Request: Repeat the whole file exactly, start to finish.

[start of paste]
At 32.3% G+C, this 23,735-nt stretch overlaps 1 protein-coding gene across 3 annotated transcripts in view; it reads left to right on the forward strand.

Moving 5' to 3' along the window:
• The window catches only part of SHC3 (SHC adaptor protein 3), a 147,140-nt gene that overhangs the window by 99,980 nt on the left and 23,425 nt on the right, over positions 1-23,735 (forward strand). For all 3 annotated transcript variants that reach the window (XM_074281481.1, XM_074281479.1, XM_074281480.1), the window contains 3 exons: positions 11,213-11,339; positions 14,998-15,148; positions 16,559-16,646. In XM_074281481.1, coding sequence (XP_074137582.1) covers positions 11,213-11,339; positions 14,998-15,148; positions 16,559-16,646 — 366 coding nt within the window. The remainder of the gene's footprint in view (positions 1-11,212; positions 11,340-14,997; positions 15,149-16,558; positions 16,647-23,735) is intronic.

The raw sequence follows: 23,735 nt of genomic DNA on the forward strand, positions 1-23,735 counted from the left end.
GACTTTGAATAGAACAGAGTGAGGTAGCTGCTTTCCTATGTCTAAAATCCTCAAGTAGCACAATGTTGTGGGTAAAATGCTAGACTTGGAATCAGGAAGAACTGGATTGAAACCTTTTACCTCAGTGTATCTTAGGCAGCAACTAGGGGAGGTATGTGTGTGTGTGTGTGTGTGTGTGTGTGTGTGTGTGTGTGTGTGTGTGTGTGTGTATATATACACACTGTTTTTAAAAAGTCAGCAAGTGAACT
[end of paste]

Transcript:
At 32.3% G+C, this 23,735-nt stretch overlaps 1 protein-coding gene across 3 annotated transcripts in view; it reads left to right on the forward strand.

Moving 5' to 3' along the window:
• The window catches only part of SHC3 (SHC adaptor protein 3), a 147,140-nt gene that overhangs the window by 99,980 nt on the left and 23,425 nt on the right, over positions 1-23,735 (forward strand). For all 3 annotated transcript variants that reach the window (XM_074281481.1, XM_074281479.1, XM_074281480.1), the window contains 3 exons: positions 11,213-11,339; positions 14,998-15,148; positions 16,559-16,646. In XM_074281481.1, coding sequence (XP_074137582.1) covers positions 11,213-11,339; positions 14,998-15,148; positions 16,559-16,646 — 366 coding nt within the window. The remainder of the gene's footprint in view (positions 1-11,212; positions 11,340-14,997; positions 15,149-16,558; positions 16,647-23,735) is intronic.

The raw sequence follows: 23,735 nt of genomic DNA on the forward strand, positions 1-23,735 counted from the left end.
GACTTTGAATAGAACAGAGTGAGGTAGCTGCTTTCCTATGTCTAAAATCCTCAAGTAGCACAATGTTGTGGGTAAAATGCTAGACTTGGAATCAGGAAGAACTGGATTGAAACCTTTTACCTCAGTGTATCTTAGGCAGCAACTAGGGGAGGTATGTGTGTGTGTGTGTGTGTGTGTGTGTGTGTGTGTGTGTGTGTGTGTGTGTGTGTATATATACACACTGTTTTTAAAAAGTCAGCAAGTGAACT